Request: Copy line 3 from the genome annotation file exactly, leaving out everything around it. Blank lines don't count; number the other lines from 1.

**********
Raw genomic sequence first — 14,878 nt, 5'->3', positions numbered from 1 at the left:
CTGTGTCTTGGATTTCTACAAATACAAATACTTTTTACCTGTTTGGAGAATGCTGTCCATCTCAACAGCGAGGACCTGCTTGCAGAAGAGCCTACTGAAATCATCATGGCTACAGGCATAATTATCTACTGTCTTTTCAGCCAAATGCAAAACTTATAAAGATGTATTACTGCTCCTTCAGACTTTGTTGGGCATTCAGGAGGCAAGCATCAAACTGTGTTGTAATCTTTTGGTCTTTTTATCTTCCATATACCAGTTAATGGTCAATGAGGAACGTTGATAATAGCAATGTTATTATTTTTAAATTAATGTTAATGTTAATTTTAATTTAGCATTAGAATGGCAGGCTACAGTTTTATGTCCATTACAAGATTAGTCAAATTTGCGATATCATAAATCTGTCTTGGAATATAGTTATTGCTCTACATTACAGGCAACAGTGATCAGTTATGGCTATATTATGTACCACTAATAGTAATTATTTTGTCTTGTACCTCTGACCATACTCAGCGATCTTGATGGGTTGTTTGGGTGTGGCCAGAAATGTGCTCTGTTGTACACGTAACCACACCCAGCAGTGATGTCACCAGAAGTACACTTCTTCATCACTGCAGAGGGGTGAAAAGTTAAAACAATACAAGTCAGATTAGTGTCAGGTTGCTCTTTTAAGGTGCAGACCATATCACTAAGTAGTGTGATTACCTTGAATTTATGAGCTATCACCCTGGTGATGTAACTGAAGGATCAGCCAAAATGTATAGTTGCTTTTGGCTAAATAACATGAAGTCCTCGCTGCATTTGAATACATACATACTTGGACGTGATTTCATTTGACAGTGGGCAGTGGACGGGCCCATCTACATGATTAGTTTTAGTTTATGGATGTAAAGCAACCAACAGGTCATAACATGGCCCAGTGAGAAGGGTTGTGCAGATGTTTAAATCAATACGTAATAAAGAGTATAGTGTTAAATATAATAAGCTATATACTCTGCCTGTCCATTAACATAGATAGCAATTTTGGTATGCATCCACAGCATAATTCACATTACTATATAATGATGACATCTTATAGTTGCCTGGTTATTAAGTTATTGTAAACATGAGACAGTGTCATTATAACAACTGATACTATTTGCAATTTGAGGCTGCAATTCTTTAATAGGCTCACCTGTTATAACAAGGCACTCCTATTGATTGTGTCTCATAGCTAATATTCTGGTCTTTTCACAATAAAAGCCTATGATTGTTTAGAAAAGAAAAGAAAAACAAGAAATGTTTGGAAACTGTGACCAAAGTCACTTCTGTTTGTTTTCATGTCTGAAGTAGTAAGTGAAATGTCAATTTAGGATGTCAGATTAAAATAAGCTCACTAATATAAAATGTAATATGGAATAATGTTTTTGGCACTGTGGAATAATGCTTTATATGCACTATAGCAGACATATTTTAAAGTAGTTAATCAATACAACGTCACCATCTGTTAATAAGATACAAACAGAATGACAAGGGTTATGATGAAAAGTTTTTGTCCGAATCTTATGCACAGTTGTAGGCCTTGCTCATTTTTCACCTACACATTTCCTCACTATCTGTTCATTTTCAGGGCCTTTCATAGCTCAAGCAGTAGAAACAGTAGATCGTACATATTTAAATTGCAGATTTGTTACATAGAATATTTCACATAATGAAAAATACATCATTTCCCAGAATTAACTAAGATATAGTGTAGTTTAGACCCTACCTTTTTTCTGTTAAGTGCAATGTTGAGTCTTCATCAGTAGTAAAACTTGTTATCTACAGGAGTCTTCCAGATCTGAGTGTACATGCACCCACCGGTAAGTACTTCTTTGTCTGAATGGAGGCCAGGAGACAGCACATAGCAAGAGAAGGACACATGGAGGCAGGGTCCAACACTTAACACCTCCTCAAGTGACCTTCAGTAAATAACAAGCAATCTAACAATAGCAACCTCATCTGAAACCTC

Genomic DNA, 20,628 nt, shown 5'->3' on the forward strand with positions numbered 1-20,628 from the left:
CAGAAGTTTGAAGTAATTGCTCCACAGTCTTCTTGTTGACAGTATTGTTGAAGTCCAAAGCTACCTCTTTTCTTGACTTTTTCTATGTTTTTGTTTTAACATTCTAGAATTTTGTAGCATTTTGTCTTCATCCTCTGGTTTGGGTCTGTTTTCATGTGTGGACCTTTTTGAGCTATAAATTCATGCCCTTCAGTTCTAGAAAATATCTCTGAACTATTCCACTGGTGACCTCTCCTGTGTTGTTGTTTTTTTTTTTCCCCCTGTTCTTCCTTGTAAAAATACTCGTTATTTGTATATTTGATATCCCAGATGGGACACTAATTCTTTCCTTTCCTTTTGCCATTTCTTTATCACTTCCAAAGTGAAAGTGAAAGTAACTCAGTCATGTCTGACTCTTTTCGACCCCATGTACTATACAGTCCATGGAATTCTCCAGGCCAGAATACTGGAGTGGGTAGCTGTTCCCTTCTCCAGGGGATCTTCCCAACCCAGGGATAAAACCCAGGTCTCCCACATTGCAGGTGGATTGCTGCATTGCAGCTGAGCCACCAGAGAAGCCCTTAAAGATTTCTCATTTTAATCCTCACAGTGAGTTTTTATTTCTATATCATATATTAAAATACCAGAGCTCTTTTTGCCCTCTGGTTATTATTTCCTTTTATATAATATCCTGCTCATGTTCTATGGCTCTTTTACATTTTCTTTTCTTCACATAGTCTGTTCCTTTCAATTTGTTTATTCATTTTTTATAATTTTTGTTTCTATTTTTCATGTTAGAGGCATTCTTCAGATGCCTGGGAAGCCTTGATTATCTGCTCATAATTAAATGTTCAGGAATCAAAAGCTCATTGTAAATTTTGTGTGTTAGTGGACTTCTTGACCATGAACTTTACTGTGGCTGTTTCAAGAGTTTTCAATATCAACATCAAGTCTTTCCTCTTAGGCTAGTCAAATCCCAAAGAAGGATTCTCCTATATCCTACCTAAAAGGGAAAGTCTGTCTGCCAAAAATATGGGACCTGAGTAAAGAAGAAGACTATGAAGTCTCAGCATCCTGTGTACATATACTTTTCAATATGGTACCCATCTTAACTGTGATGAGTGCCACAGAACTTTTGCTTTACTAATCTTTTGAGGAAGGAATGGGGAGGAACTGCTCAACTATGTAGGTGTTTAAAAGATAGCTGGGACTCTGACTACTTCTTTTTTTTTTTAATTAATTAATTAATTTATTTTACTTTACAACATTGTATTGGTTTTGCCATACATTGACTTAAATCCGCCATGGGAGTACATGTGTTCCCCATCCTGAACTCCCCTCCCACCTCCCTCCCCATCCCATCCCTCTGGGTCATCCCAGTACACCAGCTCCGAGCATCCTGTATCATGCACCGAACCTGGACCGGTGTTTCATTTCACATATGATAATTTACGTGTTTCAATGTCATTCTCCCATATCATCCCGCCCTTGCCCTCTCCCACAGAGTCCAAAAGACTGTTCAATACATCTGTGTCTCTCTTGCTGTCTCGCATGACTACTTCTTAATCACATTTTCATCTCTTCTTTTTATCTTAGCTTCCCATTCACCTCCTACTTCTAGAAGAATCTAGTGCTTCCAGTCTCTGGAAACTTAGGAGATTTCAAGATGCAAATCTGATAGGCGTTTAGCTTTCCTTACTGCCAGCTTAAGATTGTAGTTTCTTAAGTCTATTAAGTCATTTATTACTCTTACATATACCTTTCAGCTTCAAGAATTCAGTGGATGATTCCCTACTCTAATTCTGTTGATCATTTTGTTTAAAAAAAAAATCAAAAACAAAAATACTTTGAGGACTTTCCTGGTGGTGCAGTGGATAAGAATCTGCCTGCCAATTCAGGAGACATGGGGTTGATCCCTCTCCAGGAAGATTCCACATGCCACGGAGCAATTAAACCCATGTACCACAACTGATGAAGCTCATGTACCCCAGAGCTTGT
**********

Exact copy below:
Genomic DNA, 20,628 nt, shown 5'->3' on the forward strand with positions numbered 1-20,628 from the left: